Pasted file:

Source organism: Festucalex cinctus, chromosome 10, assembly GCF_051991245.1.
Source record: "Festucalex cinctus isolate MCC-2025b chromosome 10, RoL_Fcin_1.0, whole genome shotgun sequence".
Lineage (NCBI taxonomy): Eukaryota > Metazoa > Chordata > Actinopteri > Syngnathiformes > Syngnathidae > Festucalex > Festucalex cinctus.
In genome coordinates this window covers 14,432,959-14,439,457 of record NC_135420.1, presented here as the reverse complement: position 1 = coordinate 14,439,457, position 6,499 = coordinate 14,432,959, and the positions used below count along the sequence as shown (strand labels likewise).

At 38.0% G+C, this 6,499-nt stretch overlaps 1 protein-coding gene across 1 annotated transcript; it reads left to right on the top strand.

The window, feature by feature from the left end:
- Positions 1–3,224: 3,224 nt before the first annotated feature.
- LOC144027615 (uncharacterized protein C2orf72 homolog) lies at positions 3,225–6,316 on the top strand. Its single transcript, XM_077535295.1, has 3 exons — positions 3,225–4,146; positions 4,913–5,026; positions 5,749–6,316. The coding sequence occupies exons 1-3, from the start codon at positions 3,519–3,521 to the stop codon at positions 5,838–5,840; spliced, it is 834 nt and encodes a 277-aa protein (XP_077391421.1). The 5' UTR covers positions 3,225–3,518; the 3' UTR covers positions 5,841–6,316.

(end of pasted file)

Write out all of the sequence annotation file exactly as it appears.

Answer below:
Source organism: Festucalex cinctus, chromosome 10, assembly GCF_051991245.1.
Source record: "Festucalex cinctus isolate MCC-2025b chromosome 10, RoL_Fcin_1.0, whole genome shotgun sequence".
Lineage (NCBI taxonomy): Eukaryota > Metazoa > Chordata > Actinopteri > Syngnathiformes > Syngnathidae > Festucalex > Festucalex cinctus.
In genome coordinates this window covers 14,432,959-14,439,457 of record NC_135420.1, presented here as the reverse complement: position 1 = coordinate 14,439,457, position 6,499 = coordinate 14,432,959, and the positions used below count along the sequence as shown (strand labels likewise).

At 38.0% G+C, this 6,499-nt stretch overlaps 1 protein-coding gene across 1 annotated transcript; it reads left to right on the top strand.

The window, feature by feature from the left end:
- Positions 1–3,224: 3,224 nt before the first annotated feature.
- LOC144027615 (uncharacterized protein C2orf72 homolog) lies at positions 3,225–6,316 on the top strand. Its single transcript, XM_077535295.1, has 3 exons — positions 3,225–4,146; positions 4,913–5,026; positions 5,749–6,316. The coding sequence occupies exons 1-3, from the start codon at positions 3,519–3,521 to the stop codon at positions 5,838–5,840; spliced, it is 834 nt and encodes a 277-aa protein (XP_077391421.1). The 5' UTR covers positions 3,225–3,518; the 3' UTR covers positions 5,841–6,316.